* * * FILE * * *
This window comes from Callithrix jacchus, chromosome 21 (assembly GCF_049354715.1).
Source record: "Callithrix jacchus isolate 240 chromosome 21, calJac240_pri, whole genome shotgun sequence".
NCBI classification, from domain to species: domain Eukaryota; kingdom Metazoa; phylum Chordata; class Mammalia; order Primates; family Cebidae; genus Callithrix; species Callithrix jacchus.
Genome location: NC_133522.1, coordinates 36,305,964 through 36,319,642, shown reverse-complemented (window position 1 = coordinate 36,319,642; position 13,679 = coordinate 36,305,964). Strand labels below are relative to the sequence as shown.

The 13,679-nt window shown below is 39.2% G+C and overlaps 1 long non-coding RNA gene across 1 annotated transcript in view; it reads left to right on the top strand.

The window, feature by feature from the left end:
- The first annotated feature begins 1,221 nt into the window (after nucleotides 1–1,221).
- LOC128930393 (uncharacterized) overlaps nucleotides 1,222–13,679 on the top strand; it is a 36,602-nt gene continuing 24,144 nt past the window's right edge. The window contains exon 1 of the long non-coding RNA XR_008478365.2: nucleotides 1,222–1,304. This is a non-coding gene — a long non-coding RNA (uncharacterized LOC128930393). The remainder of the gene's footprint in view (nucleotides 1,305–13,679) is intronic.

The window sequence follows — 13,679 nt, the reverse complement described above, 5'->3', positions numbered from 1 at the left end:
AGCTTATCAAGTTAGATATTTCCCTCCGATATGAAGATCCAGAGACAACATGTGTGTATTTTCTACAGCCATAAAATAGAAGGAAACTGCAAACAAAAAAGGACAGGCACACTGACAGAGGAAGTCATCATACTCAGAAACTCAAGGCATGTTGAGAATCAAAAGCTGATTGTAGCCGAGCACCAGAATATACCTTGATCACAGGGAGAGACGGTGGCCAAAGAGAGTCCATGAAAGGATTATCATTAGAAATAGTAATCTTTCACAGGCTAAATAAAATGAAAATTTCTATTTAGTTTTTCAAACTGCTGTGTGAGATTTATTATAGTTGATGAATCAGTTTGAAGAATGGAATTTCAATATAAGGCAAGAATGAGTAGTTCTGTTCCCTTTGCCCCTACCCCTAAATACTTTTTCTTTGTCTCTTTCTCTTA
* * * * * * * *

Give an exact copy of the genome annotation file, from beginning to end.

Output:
This window comes from Callithrix jacchus, chromosome 21 (assembly GCF_049354715.1).
Source record: "Callithrix jacchus isolate 240 chromosome 21, calJac240_pri, whole genome shotgun sequence".
NCBI classification, from domain to species: domain Eukaryota; kingdom Metazoa; phylum Chordata; class Mammalia; order Primates; family Cebidae; genus Callithrix; species Callithrix jacchus.
Genome location: NC_133522.1, coordinates 36,305,964 through 36,319,642, shown reverse-complemented (window position 1 = coordinate 36,319,642; position 13,679 = coordinate 36,305,964). Strand labels below are relative to the sequence as shown.

The 13,679-nt window shown below is 39.2% G+C and overlaps 1 long non-coding RNA gene across 1 annotated transcript in view; it reads left to right on the top strand.

The window, feature by feature from the left end:
- The first annotated feature begins 1,221 nt into the window (after nucleotides 1–1,221).
- LOC128930393 (uncharacterized) overlaps nucleotides 1,222–13,679 on the top strand; it is a 36,602-nt gene continuing 24,144 nt past the window's right edge. The window contains exon 1 of the long non-coding RNA XR_008478365.2: nucleotides 1,222–1,304. This is a non-coding gene — a long non-coding RNA (uncharacterized LOC128930393). The remainder of the gene's footprint in view (nucleotides 1,305–13,679) is intronic.

The window sequence follows — 13,679 nt, the reverse complement described above, 5'->3', positions numbered from 1 at the left end:
AGCTTATCAAGTTAGATATTTCCCTCCGATATGAAGATCCAGAGACAACATGTGTGTATTTTCTACAGCCATAAAATAGAAGGAAACTGCAAACAAAAAAGGACAGGCACACTGACAGAGGAAGTCATCATACTCAGAAACTCAAGGCATGTTGAGAATCAAAAGCTGATTGTAGCCGAGCACCAGAATATACCTTGATCACAGGGAGAGACGGTGGCCAAAGAGAGTCCATGAAAGGATTATCATTAGAAATAGTAATCTTTCACAGGCTAAATAAAATGAAAATTTCTATTTAGTTTTTCAAACTGCTGTGTGAGATTTATTATAGTTGATGAATCAGTTTGAAGAATGGAATTTCAATATAAGGCAAGAATGAGTAGTTCTGTTCCCTTTGCCCCTACCCCTAAATACTTTTTCTTTGTCTCTTTCTCTTA